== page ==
Adwords Automated rules allow you to set conditions that trigger automatic account changes. For PPC marketers, this feature is useful in campaigns where frequent changes are common. As a Digital agency, you cannot ignore a campaign and expect rules to take over. The daily monitoring and changes are inevitable. But automated rules are useful if you have International clients. The time zone difference restricts you from making hourly changes. The quality and number of visitors to your landing page changes throughout the day.
Let us say that while you were asleep, the conversion rate for your international client increased by over 25% during a 4-hour period. Is it a trend? Find out by increasing the impression share for the keyword. You can do that by bidding for the first page.
Scenario: Increase keyword bid during a 4-hour period when the conversion increases by 25%.
Increased Conversion: 12:00 am to 4 am (time when we were sleeping)
The automated rules are available at campaign, Ad Group, Ads and keyword level. For the above, scenario, we need campaign level (budgeting) and keyword level rules.
1) First let us find out the rules available at the keyword level
• Change Max CPC bids when
• Raise Bids to top of page CPC when
• Raise bids to first page CPC when
• Pause keywords when
• Enable keywords when
2) We need the third rule – “Raise bids to first page CPC”
3) The Increase keyword bids to first page CPC window gives us multiple options for setting the automated rules
a) Apply To: Selected keywords, All Keywords or All but deleted keywords
For the above scenario, apply the rule only for the selected keyword
b) Automatic Action: Max Bid or Manual Bid
If the max cpc bid is within the daily budget for the campaign, then tick the ‘Max bid’ checkbox.
If your average ad position is at the top of the second page, then estimate the additional budget and fill the bid value, manually.
c) Requirements: Conversions, Performance, Ad Group, Ad Group Name, Campaign, Campaign Name, Max CPC, Dest URL, Keyword Text, Auction insights, Status, Qual Score, Match Type and Labels
Requirements are conditions that you can set for triggering the rules. Fourteen variables are available for the requirements.
In the above scenario, we just need the Conversions variable, specifically the conversion rate.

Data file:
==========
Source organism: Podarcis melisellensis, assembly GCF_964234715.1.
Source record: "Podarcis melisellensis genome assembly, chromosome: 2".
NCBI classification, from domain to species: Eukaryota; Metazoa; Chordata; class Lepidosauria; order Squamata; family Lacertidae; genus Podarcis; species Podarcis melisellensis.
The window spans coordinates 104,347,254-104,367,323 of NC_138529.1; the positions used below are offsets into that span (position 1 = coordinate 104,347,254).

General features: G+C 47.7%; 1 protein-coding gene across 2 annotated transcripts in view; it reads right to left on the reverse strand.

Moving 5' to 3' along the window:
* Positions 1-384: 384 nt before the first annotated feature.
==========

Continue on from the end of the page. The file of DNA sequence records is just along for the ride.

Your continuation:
d) Frequency: One Time, Daily, Weekly and Monthly (Time)
We want to test the Ad daily for a week. So we will pick daily at 12:00 am, when we saw the first increase in conversion.
4) Give a recognizable name for the rule and set notification rules through Email results. Email notification will be send when the rules are triggered or when there are changes or errors, or only when there is any error in the rule.
5) Click the Automated Rules under Campaign Tab to find the list and logs of each rule. You can control and monitor the rules from this section.
Like this article? Share it with your PPC Marketing friends.
After you have developed a testable hypothesis, it is to time to create the variations of your control page. Follow these recommendations before creating the variations:
Your test is as good as your ideas. Testing tools like VWO, Optimizely and GA Content Experiments can only implement your ideas. It is your team’s responsibility to come up with variation ideas.
a) Ask your team to list variation ideas
b) Provide an explanation for each variation
c) The recommended variation should be based on data (analytics or experiment results)
2) Start with the best practice list
Follow the best practices for creating web elements and page layout. For example, short forms have proven to convert more than long forms.
Now create the best practice list for each of the following elements:
Call to Action (Use of Verb)
Forms (Number of Fields/Button/Call to Action)
3) Check the Control Page
Check your control page and evaluate whether the page follows the conventions mentioned in the best practice list. Otherwise, develop your variations based on the list.
4) Define Performance Metrics
Before starting the experiment, define the performance metrics. For buttons, it is the percentage of visitors that have clicked (Download Buttons) or percentage of visitors that have purchased (Checkout Buttons).
5) Test Few Elements
It is common to see companies starting tests with many variations. Firstly, this will increase the time for completing the experiment. And most importantly, you will learn very little about the visitors. Pick one element, say Call to Action in a Button. Create variations only for that element.
For example, if you are managing an e-commerce site the ‘Add to Cart’ button contributes directly to the Business’s bottom line. Many experiments have proved that ‘Add to Cart’ is the most effective ‘Call to Action’ (CTA). But can you create a variation that beats ‘Add to Cart’?
6) Pick Experiment Type
After you have defined performance metrics, created variations and picked the elements for the test, select the experiment type. You can pick A/B or multivariate testing.
If you are testing more than one element, choose multivariate testing. If you want to see the impact of changing one element, choose A/B tests.